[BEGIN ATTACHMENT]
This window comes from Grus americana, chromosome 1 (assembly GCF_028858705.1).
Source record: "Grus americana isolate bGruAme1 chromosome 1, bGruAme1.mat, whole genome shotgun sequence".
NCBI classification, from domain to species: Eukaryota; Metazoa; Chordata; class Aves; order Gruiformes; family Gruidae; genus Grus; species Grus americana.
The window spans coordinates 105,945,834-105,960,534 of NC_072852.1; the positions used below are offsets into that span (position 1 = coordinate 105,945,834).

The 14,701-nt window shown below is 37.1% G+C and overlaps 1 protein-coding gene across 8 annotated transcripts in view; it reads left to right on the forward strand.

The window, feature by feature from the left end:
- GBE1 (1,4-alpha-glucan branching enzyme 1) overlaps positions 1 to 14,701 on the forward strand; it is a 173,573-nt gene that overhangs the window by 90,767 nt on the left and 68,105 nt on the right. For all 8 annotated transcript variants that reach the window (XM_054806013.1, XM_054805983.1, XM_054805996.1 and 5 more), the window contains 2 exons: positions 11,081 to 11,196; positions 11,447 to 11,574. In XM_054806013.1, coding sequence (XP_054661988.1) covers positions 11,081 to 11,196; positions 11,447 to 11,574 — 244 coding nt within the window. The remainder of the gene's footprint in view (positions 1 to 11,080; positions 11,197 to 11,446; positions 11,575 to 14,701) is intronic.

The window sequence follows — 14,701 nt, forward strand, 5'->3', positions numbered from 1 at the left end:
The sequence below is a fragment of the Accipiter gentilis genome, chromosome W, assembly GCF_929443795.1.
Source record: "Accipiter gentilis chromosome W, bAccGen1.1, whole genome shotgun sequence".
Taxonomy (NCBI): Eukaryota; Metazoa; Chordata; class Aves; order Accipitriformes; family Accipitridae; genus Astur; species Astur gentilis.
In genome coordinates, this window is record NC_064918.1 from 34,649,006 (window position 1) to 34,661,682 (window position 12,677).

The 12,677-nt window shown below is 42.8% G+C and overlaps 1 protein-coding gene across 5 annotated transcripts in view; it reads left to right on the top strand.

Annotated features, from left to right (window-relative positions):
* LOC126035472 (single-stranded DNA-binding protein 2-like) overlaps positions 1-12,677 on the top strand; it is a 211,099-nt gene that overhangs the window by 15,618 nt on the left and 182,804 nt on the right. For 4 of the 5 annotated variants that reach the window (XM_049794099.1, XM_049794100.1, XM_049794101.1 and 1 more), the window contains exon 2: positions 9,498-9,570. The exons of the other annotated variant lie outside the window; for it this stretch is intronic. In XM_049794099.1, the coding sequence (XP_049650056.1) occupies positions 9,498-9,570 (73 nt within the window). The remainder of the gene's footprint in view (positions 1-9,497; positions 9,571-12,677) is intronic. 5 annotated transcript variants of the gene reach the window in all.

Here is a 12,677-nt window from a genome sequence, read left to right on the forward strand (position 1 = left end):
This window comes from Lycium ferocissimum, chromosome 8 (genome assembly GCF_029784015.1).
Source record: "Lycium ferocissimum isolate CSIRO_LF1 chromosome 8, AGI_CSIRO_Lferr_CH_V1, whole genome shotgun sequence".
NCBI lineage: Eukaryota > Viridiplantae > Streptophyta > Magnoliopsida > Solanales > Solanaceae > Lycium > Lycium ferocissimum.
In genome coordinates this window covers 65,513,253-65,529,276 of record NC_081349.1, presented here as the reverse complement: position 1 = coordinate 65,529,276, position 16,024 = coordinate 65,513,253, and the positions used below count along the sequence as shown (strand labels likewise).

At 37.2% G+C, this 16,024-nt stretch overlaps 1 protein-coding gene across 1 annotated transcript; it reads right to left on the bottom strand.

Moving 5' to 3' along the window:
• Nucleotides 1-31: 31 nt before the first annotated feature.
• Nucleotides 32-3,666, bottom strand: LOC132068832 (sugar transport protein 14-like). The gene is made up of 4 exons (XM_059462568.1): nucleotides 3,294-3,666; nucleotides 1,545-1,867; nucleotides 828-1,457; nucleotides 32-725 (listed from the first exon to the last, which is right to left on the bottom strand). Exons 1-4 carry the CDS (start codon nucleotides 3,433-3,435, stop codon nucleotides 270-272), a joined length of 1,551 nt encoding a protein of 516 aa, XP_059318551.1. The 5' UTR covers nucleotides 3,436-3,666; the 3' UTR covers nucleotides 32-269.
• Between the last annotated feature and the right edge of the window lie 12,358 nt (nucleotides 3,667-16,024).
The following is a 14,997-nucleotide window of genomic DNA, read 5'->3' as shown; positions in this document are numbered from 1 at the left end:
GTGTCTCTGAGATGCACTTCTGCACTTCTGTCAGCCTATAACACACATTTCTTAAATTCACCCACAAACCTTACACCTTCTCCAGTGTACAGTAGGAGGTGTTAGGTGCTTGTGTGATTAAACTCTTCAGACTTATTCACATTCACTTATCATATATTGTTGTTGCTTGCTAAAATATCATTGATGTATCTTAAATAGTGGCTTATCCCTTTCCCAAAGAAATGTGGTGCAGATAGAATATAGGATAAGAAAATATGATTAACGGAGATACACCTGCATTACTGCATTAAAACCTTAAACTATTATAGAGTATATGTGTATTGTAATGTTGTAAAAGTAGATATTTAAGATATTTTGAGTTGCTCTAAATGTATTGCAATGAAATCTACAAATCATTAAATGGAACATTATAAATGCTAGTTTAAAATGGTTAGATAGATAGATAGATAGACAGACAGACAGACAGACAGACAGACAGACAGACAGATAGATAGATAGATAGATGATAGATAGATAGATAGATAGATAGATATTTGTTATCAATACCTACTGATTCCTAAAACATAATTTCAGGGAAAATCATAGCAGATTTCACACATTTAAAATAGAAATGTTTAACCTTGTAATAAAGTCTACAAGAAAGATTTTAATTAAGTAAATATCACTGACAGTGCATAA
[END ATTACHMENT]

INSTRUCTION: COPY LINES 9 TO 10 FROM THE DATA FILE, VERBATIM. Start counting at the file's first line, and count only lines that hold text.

The sequence below is a fragment of the Accipiter gentilis genome, chromosome W, assembly GCF_929443795.1.
Source record: "Accipiter gentilis chromosome W, bAccGen1.1, whole genome shotgun sequence".